You’ve seen all the headlines: “This huge percentage of Gen Z and Millennials are living with mom and dad, and they’re never moving out!” Reports of this trend gauge the number of young people living at home anywhere from “nearly a third of Americans between the ages of 18 and 25,” to estimates of nearly half of all 18-29-year-olds. One “personal finance guru” says these gens living at home are “a trainwreck,” while others claim they’re using the money they save on rent to fuel the luxury goods industry. But what do Gen Z and Millennials themselves have to say about it—is it true that they’re living at home to spend as they please? YPulse data shows this isn’t the full story.
In YPulse’s Finance / Spending Monitor report, we ask 13-39-year-olds directly what best describes their current living situation from a list of 14 options, with four including living at home with their parents. Of those four options, we give them choices to specify if they’re in school, working, or not working, and our data proves that all those headlines about a huge wave of young people living at home (especially just to shop more) have it all wrong:
Less than two in 10 Millennials live at home with their parents
In total, only 17% of Millennials say they’re currently living at home with their parents. And of those, 10% say they’re working, and 3% say they’re completing their college education—meaning only 4% of all 22-39-year-olds are living at home with their parents and not working at the moment. The most popular answer to describe Millennials’ living situation is actually living with a significant other and working (24%) followed by living alone and working (18%).
But when we break it down even further, it’s really the youngest Millennials who are still at home, and not for just any reason:
For 18-24-year-olds who live at home, they’re students more often than not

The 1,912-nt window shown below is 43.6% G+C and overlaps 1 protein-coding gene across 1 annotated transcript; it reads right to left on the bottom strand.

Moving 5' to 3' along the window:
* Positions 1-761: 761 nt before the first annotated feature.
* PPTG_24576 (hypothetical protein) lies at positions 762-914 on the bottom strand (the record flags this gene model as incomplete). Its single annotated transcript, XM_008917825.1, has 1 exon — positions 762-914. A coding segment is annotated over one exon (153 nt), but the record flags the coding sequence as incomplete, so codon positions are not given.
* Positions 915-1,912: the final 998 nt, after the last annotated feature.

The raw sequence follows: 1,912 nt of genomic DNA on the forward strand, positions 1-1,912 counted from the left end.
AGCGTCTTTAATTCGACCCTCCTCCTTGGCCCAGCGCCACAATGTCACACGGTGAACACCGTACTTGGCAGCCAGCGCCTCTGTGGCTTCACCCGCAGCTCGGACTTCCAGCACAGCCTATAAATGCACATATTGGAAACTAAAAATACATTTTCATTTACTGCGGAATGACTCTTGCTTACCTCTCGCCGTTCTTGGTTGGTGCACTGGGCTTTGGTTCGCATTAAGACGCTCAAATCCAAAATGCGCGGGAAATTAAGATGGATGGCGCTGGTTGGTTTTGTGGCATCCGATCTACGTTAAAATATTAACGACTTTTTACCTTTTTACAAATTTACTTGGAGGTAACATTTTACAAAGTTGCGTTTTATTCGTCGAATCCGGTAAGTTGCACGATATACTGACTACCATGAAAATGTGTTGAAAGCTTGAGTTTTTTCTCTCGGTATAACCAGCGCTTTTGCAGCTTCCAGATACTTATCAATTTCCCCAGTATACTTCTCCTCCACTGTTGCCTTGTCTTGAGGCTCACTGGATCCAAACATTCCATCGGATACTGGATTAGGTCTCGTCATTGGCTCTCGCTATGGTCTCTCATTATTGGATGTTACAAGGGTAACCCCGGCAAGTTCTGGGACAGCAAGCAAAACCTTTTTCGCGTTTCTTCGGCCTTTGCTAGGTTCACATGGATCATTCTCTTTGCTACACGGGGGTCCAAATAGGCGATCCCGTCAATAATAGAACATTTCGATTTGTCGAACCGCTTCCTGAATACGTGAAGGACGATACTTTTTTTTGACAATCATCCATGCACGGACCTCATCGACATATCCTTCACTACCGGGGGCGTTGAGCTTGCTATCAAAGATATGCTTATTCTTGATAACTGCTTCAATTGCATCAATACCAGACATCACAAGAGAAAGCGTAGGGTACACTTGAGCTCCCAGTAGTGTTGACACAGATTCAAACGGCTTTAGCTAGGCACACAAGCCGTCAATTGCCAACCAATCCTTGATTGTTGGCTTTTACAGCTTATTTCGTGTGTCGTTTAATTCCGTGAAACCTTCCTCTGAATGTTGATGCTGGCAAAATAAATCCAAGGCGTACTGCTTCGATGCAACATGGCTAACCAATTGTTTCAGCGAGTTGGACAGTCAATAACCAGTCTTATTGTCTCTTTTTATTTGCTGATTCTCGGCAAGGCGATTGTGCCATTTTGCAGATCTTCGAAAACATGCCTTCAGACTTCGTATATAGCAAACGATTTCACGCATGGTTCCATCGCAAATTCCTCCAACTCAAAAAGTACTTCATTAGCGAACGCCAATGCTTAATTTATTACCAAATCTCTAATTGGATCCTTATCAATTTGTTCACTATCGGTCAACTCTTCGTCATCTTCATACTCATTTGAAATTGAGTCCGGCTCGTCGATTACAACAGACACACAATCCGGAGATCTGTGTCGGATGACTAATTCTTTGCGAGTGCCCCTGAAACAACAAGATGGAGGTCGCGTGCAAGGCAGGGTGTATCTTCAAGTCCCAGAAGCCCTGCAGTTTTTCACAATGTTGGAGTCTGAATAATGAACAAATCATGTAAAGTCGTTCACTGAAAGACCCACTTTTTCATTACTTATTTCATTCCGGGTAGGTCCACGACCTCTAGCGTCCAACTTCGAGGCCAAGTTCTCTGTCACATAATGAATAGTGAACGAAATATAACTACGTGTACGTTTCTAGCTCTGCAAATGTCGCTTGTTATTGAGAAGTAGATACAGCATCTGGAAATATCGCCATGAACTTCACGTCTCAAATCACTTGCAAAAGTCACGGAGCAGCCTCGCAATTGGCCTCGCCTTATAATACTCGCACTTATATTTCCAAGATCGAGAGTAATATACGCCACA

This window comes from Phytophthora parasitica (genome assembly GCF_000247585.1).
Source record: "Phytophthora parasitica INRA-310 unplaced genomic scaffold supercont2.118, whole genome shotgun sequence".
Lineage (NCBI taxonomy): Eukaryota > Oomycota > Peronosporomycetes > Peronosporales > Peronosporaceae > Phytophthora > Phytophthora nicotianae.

The youngest Millennials (22-24-years-old) fall in the 18-24-year-old category with the oldest of Gen Z (18-21-years-old)—and are often the ones who are targeted by headlines. For this group, a total of 39% say they’re currently living at home with their parents. But roughly half of those Gen Z and early Millennials (20%) are in school as well, either at the tail end of high school or in college. So, when stories come out that Gen Z and Millennials are living at home with no end in sight, the reality is most are still completing their education, and circumstances could change after that.
For the rest of these young adults, only 16% of 18-24-year-olds tell YPulse they’re living at home and working, with an even slimmer 3% saying they’re living at home and not working. The idea that young professionals are staying at home in droves just doesn’t show here: our data shows just 16% of non-students (from both gens) say they’re living at home with their parents—with 12% working and 4% not.
They may be living at home to save, but not to spend recklessly
While Gen Z and Millennials may be living at home for longer than planned, or returning for a time, while inflation soars and the cost of living gets harder to manage, they’re not the financial “trainwrecks” some claim. In fact, our data shows 67% of young people have savings, with Millennials in the U.S. averaging $14K and Gen Z averaging $5K. And when we ask them their biggest financial priorities at this point in their lives, Millennials’ top response is paying their rent / monthly bills, while Gen Z’s top priority is saving for college.
And if that isn’t enough to indicate that young people are in fact responsible with their money, some sources claim Gen Z is supposedly saving money for their luxury purchasing habits by living at home, but we have the data to disprove that, too. YPulse’s Luxury report shows only 18% of Gen Z (18% of 13-17 and 18% of 18-24) say they’re buying more expensive things than they did last year. Because whether living at home or not, few of the younger gen are making room in their tight budgets for luxuries right now. In fact, when we asked Gen Z and Millennials if they’ve changed their spending in any way in the last year because of inflation, their responses name just about every way to cut down on spending.
So, yes, a good chunk of 18-24-year-olds are living at home right now—but with most being students, and others working, it’s clear that these gens are only making the most responsible financial decisions they can right now. And when you next see a headline about those darn Gen Z and Millennials refusing to move out of mom and dad’s house, remember there’s more to the story.